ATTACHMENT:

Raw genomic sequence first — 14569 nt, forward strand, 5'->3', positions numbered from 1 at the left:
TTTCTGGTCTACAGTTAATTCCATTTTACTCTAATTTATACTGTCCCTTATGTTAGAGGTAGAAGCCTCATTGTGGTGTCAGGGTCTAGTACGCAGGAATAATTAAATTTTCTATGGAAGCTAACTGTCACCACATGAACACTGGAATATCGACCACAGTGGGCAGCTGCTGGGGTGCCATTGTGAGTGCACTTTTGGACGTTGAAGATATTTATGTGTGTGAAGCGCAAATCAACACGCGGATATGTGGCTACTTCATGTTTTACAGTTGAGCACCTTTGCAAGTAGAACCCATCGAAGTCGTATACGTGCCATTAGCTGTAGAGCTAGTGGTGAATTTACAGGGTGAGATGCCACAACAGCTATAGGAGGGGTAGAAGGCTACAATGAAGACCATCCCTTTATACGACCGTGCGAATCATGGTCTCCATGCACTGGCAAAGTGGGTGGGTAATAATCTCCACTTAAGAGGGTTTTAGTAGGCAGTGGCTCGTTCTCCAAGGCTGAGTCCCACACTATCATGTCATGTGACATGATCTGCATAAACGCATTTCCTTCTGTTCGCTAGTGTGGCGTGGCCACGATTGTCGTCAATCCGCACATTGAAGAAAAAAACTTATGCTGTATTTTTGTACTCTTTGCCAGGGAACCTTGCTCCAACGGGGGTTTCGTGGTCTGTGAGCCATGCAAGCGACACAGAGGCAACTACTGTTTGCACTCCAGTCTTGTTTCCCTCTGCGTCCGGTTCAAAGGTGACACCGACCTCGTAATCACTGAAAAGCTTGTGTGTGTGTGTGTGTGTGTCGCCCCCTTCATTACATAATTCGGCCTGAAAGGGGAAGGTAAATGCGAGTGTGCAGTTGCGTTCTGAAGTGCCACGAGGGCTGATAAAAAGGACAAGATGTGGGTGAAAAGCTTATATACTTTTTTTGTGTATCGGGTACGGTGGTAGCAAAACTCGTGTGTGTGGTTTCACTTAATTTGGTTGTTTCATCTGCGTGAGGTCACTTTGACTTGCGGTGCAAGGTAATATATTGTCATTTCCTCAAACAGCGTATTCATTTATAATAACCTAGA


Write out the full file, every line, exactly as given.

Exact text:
Raw genomic sequence first — 14569 nt, forward strand, 5'->3', positions numbered from 1 at the left:
TTTCTGGTCTACAGTTAATTCCATTTTACTCTAATTTATACTGTCCCTTATGTTAGAGGTAGAAGCCTCATTGTGGTGTCAGGGTCTAGTACGCAGGAATAATTAAATTTTCTATGGAAGCTAACTGTCACCACATGAACACTGGAATATCGACCACAGTGGGCAGCTGCTGGGGTGCCATTGTGAGTGCACTTTTGGACGTTGAAGATATTTATGTGTGTGAAGCGCAAATCAACACGCGGATATGTGGCTACTTCATGTTTTACAGTTGAGCACCTTTGCAAGTAGAACCCATCGAAGTCGTATACGTGCCATTAGCTGTAGAGCTAGTGGTGAATTTACAGGGTGAGATGCCACAACAGCTATAGGAGGGGTAGAAGGCTACAATGAAGACCATCCCTTTATACGACCGTGCGAATCATGGTCTCCATGCACTGGCAAAGTGGGTGGGTAATAATCTCCACTTAAGAGGGTTTTAGTAGGCAGTGGCTCGTTCTCCAAGGCTGAGTCCCACACTATCATGTCATGTGACATGATCTGCATAAACGCATTTCCTTCTGTTCGCTAGTGTGGCGTGGCCACGATTGTCGTCAATCCGCACATTGAAGAAAAAAACTTATGCTGTATTTTTGTACTCTTTGCCAGGGAACCTTGCTCCAACGGGGGTTTCGTGGTCTGTGAGCCATGCAAGCGACACAGAGGCAACTACTGTTTGCACTCCAGTCTTGTTTCCCTCTGCGTCCGGTTCAAAGGTGACACCGACCTCGTAATCACTGAAAAGCTTGTGTGTGTGTGTGTGTGTGTCGCCCCCTTCATTACATAATTCGGCCTGAAAGGGGAAGGTAAATGCGAGTGTGCAGTTGCGTTCTGAAGTGCCACGAGGGCTGATAAAAAGGACAAGATGTGGGTGAAAAGCTTATATACTTTTTTTGTGTATCGGGTACGGTGGTAGCAAAACTCGTGTGTGTGGTTTCACTTAATTTGGTTGTTTCATCTGCGTGAGGTCACTTTGACTTGCGGTGCAAGGTAATATATTGTCATTTCCTCAAACAGCGTATTCATTTATAATAACCTAGA